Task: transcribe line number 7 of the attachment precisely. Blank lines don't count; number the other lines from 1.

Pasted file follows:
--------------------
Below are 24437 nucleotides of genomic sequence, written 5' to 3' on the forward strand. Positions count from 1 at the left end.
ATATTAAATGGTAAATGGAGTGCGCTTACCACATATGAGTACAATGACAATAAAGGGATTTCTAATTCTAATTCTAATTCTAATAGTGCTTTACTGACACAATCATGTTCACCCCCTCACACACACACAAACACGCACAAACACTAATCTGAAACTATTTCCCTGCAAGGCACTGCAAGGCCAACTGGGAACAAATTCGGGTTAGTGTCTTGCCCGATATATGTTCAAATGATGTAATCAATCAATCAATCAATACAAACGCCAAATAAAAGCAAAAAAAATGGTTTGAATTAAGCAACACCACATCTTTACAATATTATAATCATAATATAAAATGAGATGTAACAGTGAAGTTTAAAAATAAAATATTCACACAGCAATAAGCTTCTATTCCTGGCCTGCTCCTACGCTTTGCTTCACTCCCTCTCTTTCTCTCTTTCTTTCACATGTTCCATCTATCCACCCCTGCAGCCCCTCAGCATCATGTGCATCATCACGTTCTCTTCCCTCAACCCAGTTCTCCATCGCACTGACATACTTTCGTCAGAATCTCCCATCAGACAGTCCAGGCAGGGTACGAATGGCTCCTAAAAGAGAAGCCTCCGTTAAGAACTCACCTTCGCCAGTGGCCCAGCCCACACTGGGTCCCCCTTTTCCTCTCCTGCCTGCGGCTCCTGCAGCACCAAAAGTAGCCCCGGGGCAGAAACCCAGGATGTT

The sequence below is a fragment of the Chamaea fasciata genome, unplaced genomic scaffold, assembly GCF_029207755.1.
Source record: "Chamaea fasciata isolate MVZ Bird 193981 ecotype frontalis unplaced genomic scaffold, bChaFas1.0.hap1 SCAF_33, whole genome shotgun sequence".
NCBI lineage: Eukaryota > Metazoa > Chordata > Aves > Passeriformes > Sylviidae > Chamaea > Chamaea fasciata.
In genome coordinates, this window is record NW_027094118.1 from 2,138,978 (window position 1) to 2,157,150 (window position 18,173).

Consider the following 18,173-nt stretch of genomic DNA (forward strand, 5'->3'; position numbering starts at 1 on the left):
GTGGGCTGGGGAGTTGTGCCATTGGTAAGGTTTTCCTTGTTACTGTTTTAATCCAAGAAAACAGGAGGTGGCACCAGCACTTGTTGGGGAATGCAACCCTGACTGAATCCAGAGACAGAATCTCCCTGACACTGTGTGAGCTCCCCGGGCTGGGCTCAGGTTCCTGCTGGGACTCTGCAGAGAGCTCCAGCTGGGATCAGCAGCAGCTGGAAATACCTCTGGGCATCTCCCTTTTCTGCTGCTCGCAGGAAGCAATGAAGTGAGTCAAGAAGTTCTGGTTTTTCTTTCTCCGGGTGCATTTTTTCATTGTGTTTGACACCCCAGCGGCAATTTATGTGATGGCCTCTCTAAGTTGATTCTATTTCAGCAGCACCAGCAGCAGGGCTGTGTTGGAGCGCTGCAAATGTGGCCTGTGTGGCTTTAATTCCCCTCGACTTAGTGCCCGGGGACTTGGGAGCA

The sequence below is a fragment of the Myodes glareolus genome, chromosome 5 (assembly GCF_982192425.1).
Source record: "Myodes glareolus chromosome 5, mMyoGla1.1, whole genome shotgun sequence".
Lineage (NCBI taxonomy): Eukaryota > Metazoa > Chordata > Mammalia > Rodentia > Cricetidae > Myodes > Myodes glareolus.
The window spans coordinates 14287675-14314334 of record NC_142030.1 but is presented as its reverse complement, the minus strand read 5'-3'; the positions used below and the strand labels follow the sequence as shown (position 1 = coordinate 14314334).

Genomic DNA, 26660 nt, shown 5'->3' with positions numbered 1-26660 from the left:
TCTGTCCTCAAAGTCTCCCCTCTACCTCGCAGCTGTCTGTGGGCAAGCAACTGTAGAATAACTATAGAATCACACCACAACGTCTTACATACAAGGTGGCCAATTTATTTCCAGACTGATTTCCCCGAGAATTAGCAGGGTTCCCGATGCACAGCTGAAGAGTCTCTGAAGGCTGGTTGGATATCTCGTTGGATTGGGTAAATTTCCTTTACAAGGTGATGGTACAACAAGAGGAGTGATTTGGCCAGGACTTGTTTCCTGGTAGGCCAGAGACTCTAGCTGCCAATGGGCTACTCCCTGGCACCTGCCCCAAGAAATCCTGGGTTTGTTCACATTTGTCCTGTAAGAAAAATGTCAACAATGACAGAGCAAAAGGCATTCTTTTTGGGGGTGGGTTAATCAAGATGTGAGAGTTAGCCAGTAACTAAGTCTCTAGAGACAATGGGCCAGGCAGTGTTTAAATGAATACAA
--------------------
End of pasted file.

Consider the following 18,173-nt stretch of genomic DNA (forward strand, 5'->3'; position numbering starts at 1 on the left):